Lenders’ Mortgage Insurance (LMI) is a common insurance product taken out by a lender against borrowers electing to use them for a home loan.
LMI mitigates the risk of that lender losing their money in the event that the borrower defaults on their loan. It can either be paid as an upfront, one-off fee or as an additional fee on top of monthly repayments.
However, whether the lender will require you to pay LMI is dependent on a few things, such as the deposit size, property value and purchase price.
Here’s what you need to know.
What is LMI Used For?
Lenders’ Mortgage Insurance might sound like it’s just an extra cost, but it can be useful for a range of different reasons, both for borrowers and lenders.
Lenders’ Mortgage Insurance is useful for borrowers with a high Loan to Value Ratio (LVR), as this is a crucial factor in determining eligibility for home loans.
Your LVR is calculated by taking the loan amount and dividing it by the value of the property, and then expressed in a percentage.
Here’s what an example of LVR could look like:
- You’ve found the perfect property at $950,000
- You have a $150,000 deposit already
- So you’d need to borrow $800,000 to secure your dream home
Your potential lender would calculate your LVR using the following equation:
Amount to borrow ÷ property value = LVR percentage
So in our example, that would look like this:
$800000 ÷ $950,000 = 84%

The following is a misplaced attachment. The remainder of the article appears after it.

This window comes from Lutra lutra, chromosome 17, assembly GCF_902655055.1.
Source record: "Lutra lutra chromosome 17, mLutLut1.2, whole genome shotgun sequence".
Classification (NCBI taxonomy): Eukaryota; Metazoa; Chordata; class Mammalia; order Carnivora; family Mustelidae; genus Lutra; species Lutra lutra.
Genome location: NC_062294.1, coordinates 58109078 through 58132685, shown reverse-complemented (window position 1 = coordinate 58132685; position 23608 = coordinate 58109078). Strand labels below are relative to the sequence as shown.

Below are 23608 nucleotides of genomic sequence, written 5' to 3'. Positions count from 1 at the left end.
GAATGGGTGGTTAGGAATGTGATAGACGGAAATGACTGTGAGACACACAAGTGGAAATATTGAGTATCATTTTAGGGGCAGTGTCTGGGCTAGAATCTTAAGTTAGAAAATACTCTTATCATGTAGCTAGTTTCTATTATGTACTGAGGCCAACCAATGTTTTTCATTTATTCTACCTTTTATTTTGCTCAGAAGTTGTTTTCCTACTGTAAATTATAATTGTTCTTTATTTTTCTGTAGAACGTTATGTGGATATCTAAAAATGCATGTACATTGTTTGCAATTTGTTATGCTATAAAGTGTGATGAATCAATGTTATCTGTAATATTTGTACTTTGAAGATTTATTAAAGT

Getting a home loan isn’t quite as simplified as that, as there would also be additional fees and costs involved in purchasing.
But knowing how to calculate your LVR can give you insight into what yours might be, and whether that would be good news for potential mortgage insurance lenders.
Lenders typically prefer loans with an LVR of 80% or less as they perceive
these loans as lower risk. Reducing the risk for lenders means borrowers who have a lower income or higher LVR have a better chance of being approved for a home loan. So, if you could save for a 20% deposit, LMI is not applicable generally.
But if you aren’t able to save up to 20% and opportunity becomes available to purchase a property, LMI could be a way for you to get into the property market quicker.
Lenders’ Mortgage Insurance is useful to the banks given the level of protection it allows a lender. It reduces the risk involved for them, which gives you a higher chance of being approved for a home loan.
Borrowers with higher LVR have less equity in the property (under 10%), and therefore less of a financial stake, and less to lose in the eyes of the lender.
LMI helps alleviate some of this risk to the lenders by ensuring that, in the event of a default from the borrower, the lender would be able to recoup some of the loss.
Will I Need to Pay Lenders’ Mortgage Insurance? How Much Will it Cost Me?
LMI is required for those with high LVR and a deposit of less than 20%. So if that sounds like your situation, it’s highly likely you’ll need to pay LMI.